Hundreds of top officials and administrators at the University of Connecticut received raises this fall after their evaluations, many of the increases topping $10,000.
Warde Manuel, the university’s athletic director, saw his salary jump by $22,500, which brought his annual pay to $472,500.
John Elliott, the dean of the business school, got a $17,550 raise, which brought his salary to $407,550.
Mun Choi, the flagship university’s provost, got an $18,500 raise, bringing his salary to $388,500. (See the full list of the raises here.)
A spokeswoman for UConn said the raises –- which will cost the college system $1.3 million this year -– did not need to be approved by the system’s governing board, because money for the raises was included in the omnibus budget the board approved last summer.
“This money was allocated out of fairness,” said UConn spokeswoman Stephanie Reitz, pointing out that the system’s union workers also received raises this year.
“It’s an equity issue, equity between the classes,” Reitz said.
The state’s other public college system last week declined The Mirror’s request for the salaries of its employees who are slated to receive raises.
Fiscal challenges at UConn
The raises, which went into effect in August, come at a time that the university is facing fiscal challenges. UConn took $30.9 million from its emergency reserves this year to balance nearly 3 percent of its budget with one-time revenue. The cost to attend the university rose by 6.3 percent this year, and it’s scheduled to increase by another 6.2 percent next school year.
Reitz said because the raises don’t exceed 5 percent of any employee’s salary, they are appropriate because they were based on merit. In addition, she said, most of these employees had not had a raise in two years.
She added that the raises did not need board approval because, in 1977, the system’s Board of Trustees passed a resolution requiring that non-union employees receive raises whenever union employees get raises.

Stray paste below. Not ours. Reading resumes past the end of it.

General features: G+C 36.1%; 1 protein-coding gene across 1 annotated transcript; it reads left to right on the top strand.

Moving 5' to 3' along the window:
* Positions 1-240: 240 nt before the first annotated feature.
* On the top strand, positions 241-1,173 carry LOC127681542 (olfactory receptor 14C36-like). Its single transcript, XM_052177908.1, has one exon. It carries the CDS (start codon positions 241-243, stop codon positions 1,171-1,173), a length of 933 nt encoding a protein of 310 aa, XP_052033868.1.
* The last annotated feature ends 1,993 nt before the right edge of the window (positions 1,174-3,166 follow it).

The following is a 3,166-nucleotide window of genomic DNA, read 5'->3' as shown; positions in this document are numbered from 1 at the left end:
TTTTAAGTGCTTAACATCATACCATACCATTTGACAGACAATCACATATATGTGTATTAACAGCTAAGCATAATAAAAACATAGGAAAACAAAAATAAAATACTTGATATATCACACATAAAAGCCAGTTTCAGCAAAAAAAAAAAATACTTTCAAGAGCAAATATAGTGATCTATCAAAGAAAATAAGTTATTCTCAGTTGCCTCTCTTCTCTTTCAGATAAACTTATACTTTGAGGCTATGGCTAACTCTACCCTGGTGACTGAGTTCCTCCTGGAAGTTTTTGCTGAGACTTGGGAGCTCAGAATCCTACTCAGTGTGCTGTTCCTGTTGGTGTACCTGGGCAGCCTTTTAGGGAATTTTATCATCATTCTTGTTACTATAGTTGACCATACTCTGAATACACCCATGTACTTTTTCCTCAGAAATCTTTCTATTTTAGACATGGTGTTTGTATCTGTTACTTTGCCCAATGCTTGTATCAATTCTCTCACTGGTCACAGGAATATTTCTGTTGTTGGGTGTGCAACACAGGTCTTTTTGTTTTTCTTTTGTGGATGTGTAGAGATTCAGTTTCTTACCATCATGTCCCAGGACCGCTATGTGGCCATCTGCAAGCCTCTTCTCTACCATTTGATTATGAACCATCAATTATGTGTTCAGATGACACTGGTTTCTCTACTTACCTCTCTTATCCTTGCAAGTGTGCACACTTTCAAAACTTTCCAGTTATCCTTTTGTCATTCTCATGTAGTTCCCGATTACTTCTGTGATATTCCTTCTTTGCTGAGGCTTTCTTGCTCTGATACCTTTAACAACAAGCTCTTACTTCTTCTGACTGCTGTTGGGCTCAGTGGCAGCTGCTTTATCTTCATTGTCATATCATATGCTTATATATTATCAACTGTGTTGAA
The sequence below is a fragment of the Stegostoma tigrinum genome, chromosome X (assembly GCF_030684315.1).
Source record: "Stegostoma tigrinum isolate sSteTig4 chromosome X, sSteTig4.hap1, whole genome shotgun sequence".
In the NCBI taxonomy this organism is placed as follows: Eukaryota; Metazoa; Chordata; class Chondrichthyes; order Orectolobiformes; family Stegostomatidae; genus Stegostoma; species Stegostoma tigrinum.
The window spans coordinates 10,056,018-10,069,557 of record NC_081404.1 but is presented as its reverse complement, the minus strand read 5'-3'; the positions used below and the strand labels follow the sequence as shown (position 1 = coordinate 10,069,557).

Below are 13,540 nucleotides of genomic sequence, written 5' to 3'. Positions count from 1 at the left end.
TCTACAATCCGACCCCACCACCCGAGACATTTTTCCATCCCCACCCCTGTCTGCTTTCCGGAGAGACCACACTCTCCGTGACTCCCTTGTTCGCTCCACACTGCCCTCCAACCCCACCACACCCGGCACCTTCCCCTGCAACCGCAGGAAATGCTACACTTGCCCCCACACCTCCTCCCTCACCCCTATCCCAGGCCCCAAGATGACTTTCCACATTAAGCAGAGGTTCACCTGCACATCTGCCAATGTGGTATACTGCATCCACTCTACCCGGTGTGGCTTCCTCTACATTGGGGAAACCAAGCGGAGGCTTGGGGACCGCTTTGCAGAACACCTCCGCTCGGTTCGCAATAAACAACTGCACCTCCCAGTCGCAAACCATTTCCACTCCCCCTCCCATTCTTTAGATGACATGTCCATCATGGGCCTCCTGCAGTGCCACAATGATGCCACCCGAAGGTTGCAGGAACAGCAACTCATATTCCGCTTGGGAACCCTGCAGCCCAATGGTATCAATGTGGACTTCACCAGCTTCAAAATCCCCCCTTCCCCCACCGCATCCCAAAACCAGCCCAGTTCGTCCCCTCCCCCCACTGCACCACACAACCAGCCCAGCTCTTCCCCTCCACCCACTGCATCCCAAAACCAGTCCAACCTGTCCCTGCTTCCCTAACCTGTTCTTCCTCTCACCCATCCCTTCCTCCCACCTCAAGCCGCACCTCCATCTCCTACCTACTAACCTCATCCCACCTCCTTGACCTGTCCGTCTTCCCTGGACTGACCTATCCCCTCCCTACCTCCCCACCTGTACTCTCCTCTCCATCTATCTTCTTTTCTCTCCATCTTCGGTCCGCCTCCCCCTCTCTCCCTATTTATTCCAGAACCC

Regarding the Board of Regents’ reluctance to release information on the raises slated to be awarded later this month to officials in the state’s other public college system, a spokeswoman said last week that if the size of the raises were made public, it would reveal how the employee fared on his or her job evaluation. State law restricts the release of information from an employee’s evaluation. However, employee salaries have historically been readily available.
When asked why UConn released this information, Reitz said, “Because we consider it public information.”
State Sen. Toni Boucher, the ranking Republican on the legislature’s Higher Education Committee, said the move by the largest public college system in the state to keep salaries a secret a mistake.
“I am calling on the governing board of the Board of Regents for Higher Education to release the list of raises they approved last week. Pay raises in and of themselves are not personnel evaluations and are subject to public review. This is another example of the administration’s lack of transparency. If the raises are warranted, there should be no reluctance to share the information,” Boucher said. “It is extremely disappointing to see pay increases of up to 6.5 percent for those at the top of the BOR when tuition and fees have been increased.”
Raises of UConn’s 223 management/ nonclassified employees.
1977 UConn Board of Trustees Resolution.
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State law on releasing employee’s evaluations.
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